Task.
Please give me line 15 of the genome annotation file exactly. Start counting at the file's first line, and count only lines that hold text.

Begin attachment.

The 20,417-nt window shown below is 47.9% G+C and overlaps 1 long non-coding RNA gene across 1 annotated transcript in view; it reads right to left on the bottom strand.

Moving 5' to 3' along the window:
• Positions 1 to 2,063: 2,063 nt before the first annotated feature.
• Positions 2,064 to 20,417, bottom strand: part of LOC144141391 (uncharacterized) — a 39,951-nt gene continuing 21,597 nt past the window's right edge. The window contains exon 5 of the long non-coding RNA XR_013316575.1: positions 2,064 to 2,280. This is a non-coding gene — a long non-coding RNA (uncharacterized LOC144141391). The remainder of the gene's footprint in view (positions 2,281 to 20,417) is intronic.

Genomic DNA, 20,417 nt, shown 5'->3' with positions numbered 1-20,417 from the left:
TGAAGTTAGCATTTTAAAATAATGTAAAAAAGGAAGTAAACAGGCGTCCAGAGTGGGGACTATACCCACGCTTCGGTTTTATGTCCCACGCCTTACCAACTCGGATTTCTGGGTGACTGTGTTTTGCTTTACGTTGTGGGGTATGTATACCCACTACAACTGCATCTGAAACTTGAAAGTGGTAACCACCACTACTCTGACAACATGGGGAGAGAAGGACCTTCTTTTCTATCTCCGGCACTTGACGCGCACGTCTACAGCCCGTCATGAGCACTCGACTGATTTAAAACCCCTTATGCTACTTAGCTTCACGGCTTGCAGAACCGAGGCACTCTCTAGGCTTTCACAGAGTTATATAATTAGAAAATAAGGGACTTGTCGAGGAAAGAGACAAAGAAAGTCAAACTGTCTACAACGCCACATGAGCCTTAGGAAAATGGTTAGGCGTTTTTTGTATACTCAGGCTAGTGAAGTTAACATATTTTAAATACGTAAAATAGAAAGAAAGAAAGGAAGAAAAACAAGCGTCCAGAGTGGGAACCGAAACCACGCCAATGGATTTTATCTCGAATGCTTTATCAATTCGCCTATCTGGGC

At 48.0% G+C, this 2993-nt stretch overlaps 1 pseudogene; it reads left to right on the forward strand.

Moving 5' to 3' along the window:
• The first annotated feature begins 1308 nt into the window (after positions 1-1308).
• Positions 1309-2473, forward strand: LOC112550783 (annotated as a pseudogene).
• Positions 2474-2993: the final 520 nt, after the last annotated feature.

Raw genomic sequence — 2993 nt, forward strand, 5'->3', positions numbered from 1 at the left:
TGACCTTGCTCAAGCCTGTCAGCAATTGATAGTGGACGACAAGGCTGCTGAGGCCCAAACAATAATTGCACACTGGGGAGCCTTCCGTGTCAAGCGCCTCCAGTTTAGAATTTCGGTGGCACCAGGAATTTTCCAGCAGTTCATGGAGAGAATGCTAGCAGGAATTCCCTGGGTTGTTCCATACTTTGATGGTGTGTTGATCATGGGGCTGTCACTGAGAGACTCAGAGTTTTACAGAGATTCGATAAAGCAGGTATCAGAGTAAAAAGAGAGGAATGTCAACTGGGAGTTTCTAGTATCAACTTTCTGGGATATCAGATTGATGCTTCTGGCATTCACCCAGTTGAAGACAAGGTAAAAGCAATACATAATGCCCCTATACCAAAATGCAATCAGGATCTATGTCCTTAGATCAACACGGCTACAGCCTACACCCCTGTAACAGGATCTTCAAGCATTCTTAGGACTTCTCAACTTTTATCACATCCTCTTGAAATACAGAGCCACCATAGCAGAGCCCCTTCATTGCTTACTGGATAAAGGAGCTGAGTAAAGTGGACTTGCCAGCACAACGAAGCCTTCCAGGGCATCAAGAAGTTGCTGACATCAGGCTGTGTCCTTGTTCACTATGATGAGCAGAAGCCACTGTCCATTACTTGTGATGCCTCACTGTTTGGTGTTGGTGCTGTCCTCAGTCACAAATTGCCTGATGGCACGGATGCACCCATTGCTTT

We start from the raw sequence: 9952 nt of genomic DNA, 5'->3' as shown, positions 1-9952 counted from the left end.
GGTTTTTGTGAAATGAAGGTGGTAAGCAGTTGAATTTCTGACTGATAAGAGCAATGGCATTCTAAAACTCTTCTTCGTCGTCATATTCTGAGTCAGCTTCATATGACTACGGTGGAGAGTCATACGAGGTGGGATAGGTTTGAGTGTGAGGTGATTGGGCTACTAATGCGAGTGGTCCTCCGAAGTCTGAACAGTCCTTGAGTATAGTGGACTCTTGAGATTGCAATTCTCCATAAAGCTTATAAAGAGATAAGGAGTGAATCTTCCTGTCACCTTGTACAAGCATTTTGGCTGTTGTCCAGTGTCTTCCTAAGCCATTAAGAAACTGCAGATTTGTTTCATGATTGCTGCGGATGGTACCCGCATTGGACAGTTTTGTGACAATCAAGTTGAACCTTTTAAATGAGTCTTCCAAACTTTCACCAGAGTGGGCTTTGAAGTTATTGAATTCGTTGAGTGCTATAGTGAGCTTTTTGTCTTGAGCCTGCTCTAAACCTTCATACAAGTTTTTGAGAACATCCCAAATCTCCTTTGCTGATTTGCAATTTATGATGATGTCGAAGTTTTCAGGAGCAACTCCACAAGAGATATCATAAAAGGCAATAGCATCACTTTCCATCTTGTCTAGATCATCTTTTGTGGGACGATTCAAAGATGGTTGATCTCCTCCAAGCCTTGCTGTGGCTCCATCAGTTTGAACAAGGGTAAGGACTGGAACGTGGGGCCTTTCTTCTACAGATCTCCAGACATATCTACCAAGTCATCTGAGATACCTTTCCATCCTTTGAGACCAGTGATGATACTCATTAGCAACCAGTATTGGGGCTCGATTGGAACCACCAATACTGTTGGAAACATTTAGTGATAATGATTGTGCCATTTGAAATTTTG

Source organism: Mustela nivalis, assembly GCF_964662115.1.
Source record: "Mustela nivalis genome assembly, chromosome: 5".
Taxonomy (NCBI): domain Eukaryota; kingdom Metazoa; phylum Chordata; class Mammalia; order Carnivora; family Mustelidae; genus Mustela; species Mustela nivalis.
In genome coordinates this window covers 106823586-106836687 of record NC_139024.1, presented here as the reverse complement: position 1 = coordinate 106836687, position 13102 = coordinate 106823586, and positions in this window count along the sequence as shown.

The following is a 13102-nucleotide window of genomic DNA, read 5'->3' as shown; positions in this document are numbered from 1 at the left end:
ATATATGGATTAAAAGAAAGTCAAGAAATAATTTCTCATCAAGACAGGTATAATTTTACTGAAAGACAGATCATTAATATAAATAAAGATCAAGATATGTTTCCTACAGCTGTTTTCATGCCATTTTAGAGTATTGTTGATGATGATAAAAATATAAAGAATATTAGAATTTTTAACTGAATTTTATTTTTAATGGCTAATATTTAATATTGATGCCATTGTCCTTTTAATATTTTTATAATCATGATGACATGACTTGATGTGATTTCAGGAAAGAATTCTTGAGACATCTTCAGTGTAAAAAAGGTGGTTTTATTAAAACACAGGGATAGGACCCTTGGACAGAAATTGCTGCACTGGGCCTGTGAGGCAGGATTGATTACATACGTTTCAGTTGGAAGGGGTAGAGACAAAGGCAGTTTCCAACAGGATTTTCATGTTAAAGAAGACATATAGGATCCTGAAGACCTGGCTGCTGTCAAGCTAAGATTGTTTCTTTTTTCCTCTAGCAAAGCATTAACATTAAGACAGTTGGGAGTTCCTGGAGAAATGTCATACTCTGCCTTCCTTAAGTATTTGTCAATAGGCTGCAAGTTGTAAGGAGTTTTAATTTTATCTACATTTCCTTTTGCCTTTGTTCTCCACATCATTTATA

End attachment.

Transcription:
GGTTTTTGTGAAATGAAGGTGGTAAGCAGTTGAATTTCTGACTGATAAGAGCAATGGCATTCTAAAACTCTTCTTCGTCGTCATATTCTGAGTCAGCTTCATATGACTACGGTGGAGAGTCATACGAGGTGGGATAGGTTTGAGTGTGAGGTGATTGGGCTACTAATGCGAGTGGTCCTCCGAAGTCTGAACAGTCCTTGAGTATAGTGGACTCTTGAGATTGCAATTCTCCATAAAGCTTATAAAGAGATAAGGAGTGAATCTTCCTGTCACCTTGTACAAGCATTTTGGCTGTTGTCCAGTGTCTTCCTAAGCCATTAAGAAACTGCAGATTTGTTTCATGATTGCTGCGGATGGTACCCGCATTGGACAGTTTTGTGACAATCAAGTTGAACCTTTTAAATGAGTCTTCCAAACTTTCACCAGAGTGGGCTTTGAAGTTATTGAATTCGTTGAGTGCTATAGTGAGCTTTTTGTCTTGAGCCTGCTCTAAACCTTCATACAAGTTTTTGAGAACATCCCAAATCTCCTTTGCTGATTTGCAATTTATGATGATGTCGAAGTTTTCAGGAGCAACTCCACAAGAGATATCATAAAAGGCAATAGCATCACTTTCCATCTTGTCTAGATCATCTTTTGTGGGACGATTCAAAGATGGTTGATCTCCTCCAAGCCTTGCTGTGGCTCCATCAGTTTGAACAAGGGTAAGGACTGGAACGTGGGGCCTTTCTTCTACAGATCTCCAGACATATCTACCAAGTCATCTGAGATACCTTTCCATCCTTTGAGACCAGTGATGATACTCATTAGCAACCAGTATTGGGGCTCGATTGGAACCACCAATACTGTTGGAAACATTTAGTGATAATGATTGTGCCATTTGAAATTTTG